The first aspect of the project is working with communities to build the infrastructure that girls need to help them overcome some of the obstacles they face in accessing education. The building of dormitories, which have a trained matron to care for the girls allows girls to move from the very dangerous ‘ghetto’ lodging in nearby villages into safe, purpose built accommodation on school land. These ‘ghettos’ are unsafe places where girls are exposed to terrible sexual violence. The plight of girls’ lives in the ghettos was the focus of two BBC Radio documentaries recorded by BBC journalist Lizz Pearson, which were broadcast in 2011. One documentary was featured on the BBC World Service program African Perspective, and the other on BBC Radio 4’s Women’s Hour; which can still be downloaded on the BBC website.
The dormitories not only protect girls from physical abuse – and very often rape – but also provide girls with a better study environment. Having a safe space like this enables them to continue reading and working in the evening, which has the benefit of improving performance in school as well as retention and enrollment. Additionally, because they are built using a combination of donor funds and local community money, the local community are direct stakeholders with an investment in the success of the dormitories. Whilst being involved with establishing infrastructure, they also learn more about the specific educational needs of girls, which is key to changing attitudes.
The second aspect of the project is awareness raising. A key element of this is establishing girls’ clubs in schools, which aim to build confidence, provide a safe environment and a trained counsellor to discuss issues affecting them, and give access to general life skills and information. This includes HIV and AIDS and methods of birth control, as pregnancy and HIV are two key issues facing girls and women. Research by CASEC in 2009 found girls receive no training or advice on protecting themselves against HIV and AIDS in schools.
The clubs also provide the opportunity for attitudinal changes regarding their own worth and abilities to take root among girls, reinforcing the effectiveness and improving the sustainability of the community-based aspects of the project. AI’s vision is about empowering people to participate and claim their rights, particularly those who suffer the most discrimination and injustice. The project has a long-term impact as the principles of empowerment and self-confidence that it promotes will be absorbed and then passed down to future generations of girls.
To ensure sustainable change and to start changing very deep-rooted attitudes workshops are held with School Boards to help them understand their roles, responsibilities and ways the schools can change to help girls access education more easily. Workshops are also held with local government and Ward Development Councils to impress upon these organisations the importance of education for girls, and mechanisms that can be put in place to support girls in accessing an education. Finally, work is carried out with the communities themselves, again with the aim of helping them understand the importance of educating girls, and the benefit this can have on the whole community. With the help of this project, communities also develop their own girls safety action plans, to keep girls safe.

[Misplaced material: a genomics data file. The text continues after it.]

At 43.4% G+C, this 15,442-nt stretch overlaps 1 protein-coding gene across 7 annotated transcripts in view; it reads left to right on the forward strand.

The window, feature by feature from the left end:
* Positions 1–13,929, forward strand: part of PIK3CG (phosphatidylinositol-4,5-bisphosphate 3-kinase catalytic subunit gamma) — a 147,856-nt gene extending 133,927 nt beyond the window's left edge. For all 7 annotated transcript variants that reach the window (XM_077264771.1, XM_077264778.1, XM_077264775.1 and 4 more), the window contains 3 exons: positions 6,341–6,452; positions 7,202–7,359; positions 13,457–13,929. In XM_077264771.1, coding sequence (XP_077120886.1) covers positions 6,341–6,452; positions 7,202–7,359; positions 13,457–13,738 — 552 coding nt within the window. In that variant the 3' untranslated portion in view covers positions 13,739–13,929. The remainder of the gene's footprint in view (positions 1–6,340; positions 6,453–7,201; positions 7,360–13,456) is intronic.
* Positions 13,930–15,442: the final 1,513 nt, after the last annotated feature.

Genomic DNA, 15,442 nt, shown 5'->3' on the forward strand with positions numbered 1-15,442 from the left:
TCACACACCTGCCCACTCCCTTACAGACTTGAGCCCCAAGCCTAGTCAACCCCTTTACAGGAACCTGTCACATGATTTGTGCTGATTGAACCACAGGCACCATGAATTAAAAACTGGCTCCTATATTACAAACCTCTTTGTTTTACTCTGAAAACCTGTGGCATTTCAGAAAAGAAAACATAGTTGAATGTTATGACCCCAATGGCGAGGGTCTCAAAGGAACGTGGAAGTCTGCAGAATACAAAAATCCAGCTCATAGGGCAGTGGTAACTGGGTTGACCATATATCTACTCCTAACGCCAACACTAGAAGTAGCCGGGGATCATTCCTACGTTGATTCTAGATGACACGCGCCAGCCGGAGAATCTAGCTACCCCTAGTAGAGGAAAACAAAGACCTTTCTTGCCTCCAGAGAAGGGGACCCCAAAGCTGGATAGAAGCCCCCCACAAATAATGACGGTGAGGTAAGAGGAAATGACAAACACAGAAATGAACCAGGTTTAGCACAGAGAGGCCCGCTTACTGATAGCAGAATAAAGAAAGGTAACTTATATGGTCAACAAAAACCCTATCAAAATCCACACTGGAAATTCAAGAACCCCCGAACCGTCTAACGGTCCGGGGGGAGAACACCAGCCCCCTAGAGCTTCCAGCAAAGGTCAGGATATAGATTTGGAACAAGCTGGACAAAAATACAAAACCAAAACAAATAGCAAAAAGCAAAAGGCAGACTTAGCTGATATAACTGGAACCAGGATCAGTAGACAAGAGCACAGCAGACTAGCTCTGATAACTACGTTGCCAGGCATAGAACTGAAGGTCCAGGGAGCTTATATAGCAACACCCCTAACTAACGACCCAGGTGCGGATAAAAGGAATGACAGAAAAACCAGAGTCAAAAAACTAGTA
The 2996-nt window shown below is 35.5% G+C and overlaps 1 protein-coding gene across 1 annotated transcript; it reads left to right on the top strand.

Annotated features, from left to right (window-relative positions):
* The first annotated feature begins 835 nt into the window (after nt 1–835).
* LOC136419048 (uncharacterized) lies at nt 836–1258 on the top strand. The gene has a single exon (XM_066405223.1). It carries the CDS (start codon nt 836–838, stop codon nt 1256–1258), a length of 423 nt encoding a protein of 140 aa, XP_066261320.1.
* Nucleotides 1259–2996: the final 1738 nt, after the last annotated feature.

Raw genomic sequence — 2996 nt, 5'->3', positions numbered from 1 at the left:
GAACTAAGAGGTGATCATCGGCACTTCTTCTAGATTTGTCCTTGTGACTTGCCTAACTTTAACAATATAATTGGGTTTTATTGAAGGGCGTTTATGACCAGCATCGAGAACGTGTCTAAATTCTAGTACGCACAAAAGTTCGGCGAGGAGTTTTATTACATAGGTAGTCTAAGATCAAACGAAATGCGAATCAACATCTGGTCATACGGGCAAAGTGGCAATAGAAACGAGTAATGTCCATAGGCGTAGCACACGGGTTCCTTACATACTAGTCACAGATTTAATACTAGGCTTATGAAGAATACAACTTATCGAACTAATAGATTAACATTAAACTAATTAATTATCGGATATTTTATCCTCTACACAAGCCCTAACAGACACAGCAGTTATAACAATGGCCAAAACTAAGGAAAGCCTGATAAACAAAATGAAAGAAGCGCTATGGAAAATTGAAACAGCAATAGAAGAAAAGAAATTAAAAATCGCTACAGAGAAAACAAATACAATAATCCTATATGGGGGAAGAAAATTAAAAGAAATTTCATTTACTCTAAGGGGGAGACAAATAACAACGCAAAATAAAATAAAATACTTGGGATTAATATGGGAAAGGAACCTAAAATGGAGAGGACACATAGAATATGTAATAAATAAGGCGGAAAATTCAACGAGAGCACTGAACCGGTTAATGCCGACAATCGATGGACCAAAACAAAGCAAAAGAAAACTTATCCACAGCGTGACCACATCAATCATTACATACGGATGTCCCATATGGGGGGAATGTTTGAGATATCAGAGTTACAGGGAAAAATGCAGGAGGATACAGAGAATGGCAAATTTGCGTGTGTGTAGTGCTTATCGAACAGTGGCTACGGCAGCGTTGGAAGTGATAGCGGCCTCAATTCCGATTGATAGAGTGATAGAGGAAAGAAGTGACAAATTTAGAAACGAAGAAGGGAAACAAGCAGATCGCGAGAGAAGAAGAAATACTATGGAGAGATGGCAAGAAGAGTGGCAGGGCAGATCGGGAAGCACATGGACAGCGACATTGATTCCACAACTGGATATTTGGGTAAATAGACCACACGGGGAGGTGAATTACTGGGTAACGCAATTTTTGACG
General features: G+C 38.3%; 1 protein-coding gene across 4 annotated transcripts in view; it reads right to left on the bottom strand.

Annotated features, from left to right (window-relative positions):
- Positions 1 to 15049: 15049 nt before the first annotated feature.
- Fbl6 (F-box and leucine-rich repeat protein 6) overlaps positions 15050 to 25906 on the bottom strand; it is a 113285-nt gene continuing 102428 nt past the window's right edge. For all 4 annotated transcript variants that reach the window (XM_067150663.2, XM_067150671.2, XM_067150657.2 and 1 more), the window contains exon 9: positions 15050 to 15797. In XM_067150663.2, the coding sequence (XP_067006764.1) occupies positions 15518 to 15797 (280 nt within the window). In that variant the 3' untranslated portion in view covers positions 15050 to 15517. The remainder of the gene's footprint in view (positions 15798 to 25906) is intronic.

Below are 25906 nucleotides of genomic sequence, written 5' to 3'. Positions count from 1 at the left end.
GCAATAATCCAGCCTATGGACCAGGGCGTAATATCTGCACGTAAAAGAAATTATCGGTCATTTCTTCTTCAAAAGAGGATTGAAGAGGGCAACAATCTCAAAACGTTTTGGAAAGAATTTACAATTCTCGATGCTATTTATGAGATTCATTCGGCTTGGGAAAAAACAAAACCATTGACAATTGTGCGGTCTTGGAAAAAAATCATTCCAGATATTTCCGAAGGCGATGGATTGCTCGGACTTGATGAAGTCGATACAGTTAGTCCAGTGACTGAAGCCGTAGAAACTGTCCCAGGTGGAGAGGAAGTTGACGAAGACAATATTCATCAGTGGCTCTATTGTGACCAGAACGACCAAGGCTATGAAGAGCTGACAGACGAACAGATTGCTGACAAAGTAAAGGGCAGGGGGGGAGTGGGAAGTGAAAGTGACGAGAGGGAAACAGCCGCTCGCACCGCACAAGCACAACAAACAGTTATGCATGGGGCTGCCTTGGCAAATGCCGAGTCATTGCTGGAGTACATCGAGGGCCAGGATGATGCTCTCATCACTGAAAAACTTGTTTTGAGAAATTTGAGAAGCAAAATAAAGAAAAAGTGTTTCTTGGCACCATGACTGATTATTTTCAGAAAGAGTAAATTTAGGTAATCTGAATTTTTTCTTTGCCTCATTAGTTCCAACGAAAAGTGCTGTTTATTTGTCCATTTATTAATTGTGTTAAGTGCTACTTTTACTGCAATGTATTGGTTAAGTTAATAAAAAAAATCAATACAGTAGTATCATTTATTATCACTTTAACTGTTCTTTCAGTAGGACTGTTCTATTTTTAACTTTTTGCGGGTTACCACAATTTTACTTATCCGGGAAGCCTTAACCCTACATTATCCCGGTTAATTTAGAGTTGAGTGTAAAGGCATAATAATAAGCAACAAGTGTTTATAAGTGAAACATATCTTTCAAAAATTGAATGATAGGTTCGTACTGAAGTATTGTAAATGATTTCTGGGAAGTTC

There are now girls in 6 hostels, and to date 16 matrons have been trained as counsellors and dormitory supervisors. The common benefits all the girls highlighted during a recent visit include an increased sense of security, and an improved study environment. Girls are now able to study in the evenings, and have the support of each other for study. Many of the girls have formed their own study and discussion groups. The girls also talked about having more time to focus on their study, as they needed to collect water and firewood less often now.
One particularly exciting story was in Kilolo school (Iringa district) where all form IV (equivalent to UK GCSE/ S Highschool) girls are now living in dormitories. Initially only a few made the move, but inspired by the greatly improved exam results and overall performance of the girls in the dormitories, the remaining form IV girls joined their classmates in the dormitories.
Girls clubs have now been established in 16 schools, involving 640 girls. Girls from one club talked about how they felt their self-confidence had greatly increased, and they were willing to openly talk about themselves and the challenges they were facing. One club, on their own initiative, had also started to develop dramas and songs to use to inform the rest of the school about issues they were learning about, including HIV and AIDS, and alcohol use. The girls also reported a reduced use of alcohol amongst the other students since sharing their learning. With such relatively small efforts making huge differences, the women of Tanzania have a lot to teach the world.
*Girl writing on chalk board, girl close up, hand on notebooks and featured image photo credit: africa / FreeDigitalPhotos.net